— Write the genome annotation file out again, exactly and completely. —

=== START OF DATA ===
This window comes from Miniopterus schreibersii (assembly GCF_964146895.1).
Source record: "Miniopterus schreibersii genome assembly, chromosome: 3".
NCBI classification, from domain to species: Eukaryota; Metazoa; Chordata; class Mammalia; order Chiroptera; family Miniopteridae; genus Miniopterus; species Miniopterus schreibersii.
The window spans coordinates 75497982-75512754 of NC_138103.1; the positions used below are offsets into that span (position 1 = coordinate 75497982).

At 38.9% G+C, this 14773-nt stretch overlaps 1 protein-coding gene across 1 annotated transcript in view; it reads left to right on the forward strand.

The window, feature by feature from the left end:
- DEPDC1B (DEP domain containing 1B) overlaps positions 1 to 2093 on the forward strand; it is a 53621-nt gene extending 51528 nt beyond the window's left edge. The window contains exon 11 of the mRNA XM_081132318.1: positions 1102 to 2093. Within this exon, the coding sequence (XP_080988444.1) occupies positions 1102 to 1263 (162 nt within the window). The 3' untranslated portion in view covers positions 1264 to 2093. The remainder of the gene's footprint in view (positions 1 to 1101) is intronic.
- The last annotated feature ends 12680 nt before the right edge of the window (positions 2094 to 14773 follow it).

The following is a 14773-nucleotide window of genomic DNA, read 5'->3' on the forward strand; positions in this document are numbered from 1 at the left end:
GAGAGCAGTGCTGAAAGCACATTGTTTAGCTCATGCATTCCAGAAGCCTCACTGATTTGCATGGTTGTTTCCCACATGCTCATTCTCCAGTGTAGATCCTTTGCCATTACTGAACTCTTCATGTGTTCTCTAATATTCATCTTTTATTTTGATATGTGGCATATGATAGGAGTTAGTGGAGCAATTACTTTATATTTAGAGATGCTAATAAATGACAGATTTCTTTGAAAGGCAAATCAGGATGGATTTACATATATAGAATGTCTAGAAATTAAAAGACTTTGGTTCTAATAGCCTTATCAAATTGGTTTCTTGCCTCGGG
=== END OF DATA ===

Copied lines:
This window comes from Miniopterus schreibersii (assembly GCF_964146895.1).
Source record: "Miniopterus schreibersii genome assembly, chromosome: 3".
NCBI classification, from domain to species: Eukaryota; Metazoa; Chordata; class Mammalia; order Chiroptera; family Miniopteridae; genus Miniopterus; species Miniopterus schreibersii.
The window spans coordinates 75497982-75512754 of NC_138103.1; the positions used below are offsets into that span (position 1 = coordinate 75497982).

At 38.9% G+C, this 14773-nt stretch overlaps 1 protein-coding gene across 1 annotated transcript in view; it reads left to right on the forward strand.

The window, feature by feature from the left end:
- DEPDC1B (DEP domain containing 1B) overlaps positions 1 to 2093 on the forward strand; it is a 53621-nt gene extending 51528 nt beyond the window's left edge. The window contains exon 11 of the mRNA XM_081132318.1: positions 1102 to 2093. Within this exon, the coding sequence (XP_080988444.1) occupies positions 1102 to 1263 (162 nt within the window). The 3' untranslated portion in view covers positions 1264 to 2093. The remainder of the gene's footprint in view (positions 1 to 1101) is intronic.
- The last annotated feature ends 12680 nt before the right edge of the window (positions 2094 to 14773 follow it).

The following is a 14773-nucleotide window of genomic DNA, read 5'->3' on the forward strand; positions in this document are numbered from 1 at the left end:
GAGAGCAGTGCTGAAAGCACATTGTTTAGCTCATGCATTCCAGAAGCCTCACTGATTTGCATGGTTGTTTCCCACATGCTCATTCTCCAGTGTAGATCCTTTGCCATTACTGAACTCTTCATGTGTTCTCTAATATTCATCTTTTATTTTGATATGTGGCATATGATAGGAGTTAGTGGAGCAATTACTTTATATTTAGAGATGCTAATAAATGACAGATTTCTTTGAAAGGCAAATCAGGATGGATTTACATATATAGAATGTCTAGAAATTAAAAGACTTTGGTTCTAATAGCCTTATCAAATTGGTTTCTTGCCTCGGG